The DC Comics “New 52” has taken quite the beating over the course of a short time due primarily to the portrayal of some of DC’s female characters. Fan service is certainly nothing new, and not having read any of the titles where these portrayals were, I can’t comment honestly myself.
But I DID read Voodoo #1 by Ron Marz and Sami Basri, and whilst there’s plenty of exposed skin, it at least seems justified in the context of the wild world of the titular character. But does that world come together in a compelling way?
- THE GOOD
Context. Marz provides a ton of it, and we really get a look of how this character has arrived where she is and why. Without further putting this off, Voodoo is a stripper. She strips. She takes her clothes off for money. Most people would likely disregard the title based solely on that point, but Marz does a great job of developing intrigue around the character. All the other girls at the club have clear and deliberate motivations for being there, but Voodoo never gives a clear reason why she’s there. When her “secrets” start pouring forth, it only increases the mystery and danger surrounding the character. It’s different. I also enjoyed the character of Jess, the no nonsense agent who is part of the operation spying on Voodoo. She’s tough, and the few panels featuring her almost made me wish the comic revolved around her.
But, to be honest, I came to this comic to see Sami Basri’s pencils. I fell in love with his artwork on Power Girl, and he brings that same fire to Voodoo. His delightfully curvy female forms and emotive facial expressions bring unspoken character to every page. He doesn’t exactly switch up or revolutionize panel layouts, but I was too busy examining the… er… finer details of each illustration to much care. One of my favorite artists.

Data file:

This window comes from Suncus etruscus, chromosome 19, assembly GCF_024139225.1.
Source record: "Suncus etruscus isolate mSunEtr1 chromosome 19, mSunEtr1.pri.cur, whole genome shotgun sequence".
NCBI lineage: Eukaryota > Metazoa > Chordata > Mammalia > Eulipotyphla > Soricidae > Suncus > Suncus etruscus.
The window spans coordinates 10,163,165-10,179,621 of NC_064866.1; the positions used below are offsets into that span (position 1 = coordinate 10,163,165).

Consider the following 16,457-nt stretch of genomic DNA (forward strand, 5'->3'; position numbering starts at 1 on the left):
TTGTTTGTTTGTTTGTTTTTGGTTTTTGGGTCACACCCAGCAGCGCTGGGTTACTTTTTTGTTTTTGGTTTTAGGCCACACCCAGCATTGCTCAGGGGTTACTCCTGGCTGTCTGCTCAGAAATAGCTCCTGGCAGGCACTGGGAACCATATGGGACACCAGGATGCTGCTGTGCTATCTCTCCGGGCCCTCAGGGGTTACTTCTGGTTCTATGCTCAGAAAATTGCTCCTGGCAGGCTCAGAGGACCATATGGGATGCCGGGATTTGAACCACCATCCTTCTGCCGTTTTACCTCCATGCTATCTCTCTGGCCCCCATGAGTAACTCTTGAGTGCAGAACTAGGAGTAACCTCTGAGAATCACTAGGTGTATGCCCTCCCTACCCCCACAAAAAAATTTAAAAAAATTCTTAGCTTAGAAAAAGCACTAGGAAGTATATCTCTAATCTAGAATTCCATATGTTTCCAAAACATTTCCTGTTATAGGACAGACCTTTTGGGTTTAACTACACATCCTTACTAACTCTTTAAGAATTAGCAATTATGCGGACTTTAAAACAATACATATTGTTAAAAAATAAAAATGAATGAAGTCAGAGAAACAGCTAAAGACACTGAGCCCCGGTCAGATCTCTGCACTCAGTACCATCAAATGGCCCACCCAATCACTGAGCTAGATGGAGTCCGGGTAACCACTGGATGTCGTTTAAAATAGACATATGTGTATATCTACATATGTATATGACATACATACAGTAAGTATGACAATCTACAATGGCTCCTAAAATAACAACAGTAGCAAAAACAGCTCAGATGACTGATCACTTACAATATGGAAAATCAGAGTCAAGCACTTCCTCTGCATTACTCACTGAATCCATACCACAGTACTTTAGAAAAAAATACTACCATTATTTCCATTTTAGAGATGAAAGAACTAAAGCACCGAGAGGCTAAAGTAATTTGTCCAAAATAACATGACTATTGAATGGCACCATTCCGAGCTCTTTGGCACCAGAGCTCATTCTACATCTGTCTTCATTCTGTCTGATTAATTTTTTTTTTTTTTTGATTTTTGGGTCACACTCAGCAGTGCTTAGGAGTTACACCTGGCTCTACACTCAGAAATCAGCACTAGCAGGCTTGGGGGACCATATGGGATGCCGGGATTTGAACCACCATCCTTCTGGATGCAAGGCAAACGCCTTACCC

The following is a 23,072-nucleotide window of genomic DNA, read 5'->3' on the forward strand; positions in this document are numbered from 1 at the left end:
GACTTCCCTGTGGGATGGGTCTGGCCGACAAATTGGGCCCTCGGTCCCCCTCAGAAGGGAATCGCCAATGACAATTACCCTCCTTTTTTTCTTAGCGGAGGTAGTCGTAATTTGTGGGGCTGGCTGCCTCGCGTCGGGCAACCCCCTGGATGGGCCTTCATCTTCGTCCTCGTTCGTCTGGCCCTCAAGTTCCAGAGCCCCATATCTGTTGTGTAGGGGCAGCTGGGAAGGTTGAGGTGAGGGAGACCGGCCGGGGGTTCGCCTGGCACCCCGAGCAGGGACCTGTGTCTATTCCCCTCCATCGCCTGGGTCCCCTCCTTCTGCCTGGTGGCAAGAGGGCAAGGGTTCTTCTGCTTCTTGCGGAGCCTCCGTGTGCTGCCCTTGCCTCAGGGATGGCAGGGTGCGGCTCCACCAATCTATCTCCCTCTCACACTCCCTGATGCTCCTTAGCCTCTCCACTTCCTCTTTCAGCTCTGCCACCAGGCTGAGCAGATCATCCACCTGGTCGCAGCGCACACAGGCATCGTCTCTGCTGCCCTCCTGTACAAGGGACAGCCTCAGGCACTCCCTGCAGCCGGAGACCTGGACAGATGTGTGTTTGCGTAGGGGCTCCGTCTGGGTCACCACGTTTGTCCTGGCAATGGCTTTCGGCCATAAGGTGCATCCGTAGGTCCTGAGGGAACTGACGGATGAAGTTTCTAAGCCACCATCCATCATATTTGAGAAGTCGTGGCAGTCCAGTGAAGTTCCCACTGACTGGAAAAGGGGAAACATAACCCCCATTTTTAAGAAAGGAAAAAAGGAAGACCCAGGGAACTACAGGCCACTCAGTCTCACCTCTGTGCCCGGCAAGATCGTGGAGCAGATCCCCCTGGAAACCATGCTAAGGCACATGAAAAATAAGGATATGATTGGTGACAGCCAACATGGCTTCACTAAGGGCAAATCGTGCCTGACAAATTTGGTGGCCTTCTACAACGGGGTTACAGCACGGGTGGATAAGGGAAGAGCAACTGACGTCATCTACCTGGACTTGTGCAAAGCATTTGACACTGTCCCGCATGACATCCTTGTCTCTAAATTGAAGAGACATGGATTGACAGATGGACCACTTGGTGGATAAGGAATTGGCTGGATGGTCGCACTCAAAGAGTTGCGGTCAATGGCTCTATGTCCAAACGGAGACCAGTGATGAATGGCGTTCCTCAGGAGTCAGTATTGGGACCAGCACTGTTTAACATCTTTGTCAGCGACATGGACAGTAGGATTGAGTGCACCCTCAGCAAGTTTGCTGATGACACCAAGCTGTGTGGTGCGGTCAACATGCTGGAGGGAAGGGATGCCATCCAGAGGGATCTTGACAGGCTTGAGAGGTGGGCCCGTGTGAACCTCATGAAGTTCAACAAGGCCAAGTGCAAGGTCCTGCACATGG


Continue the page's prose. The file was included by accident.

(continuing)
- THE BAD
The one problem I had with Voodoo #1 was that I wasn’t quite sure if I enjoyed the comic’s tone after reading it. I enjoyed the intrigue and mystery, sure, but what kind of book is this going to be? Is it a horror title? I certainly found myself both shocked and a bit frightened when Voodoo unleashed her power on a hapless flat-foot. Is it going to be a renegade hero story? Will it even continue to be centered around the strip club? So many questions and so little answers! Even the true character of the title lead isn’t exactly clear after this issue. That’s certainly part of the intrigue and could be among the reasons why I come back for issue #2, but I just wish I had a more clear picture of what I’m going to be reading.
- THE VERDICT
But therein lies the heart of the matter; I’m going to keep reading Voodoo. At least for a few more issues. This is a different book, and one that proudly wears its cheesecake qualities on its sleeve and makes it work for it. I feel like it’s going to be a hard sell to get a large audience to buy into the series’ concept (especially since I’m still not sure what it is myself), but its acquired taste was strong enough to hook me in for a spell.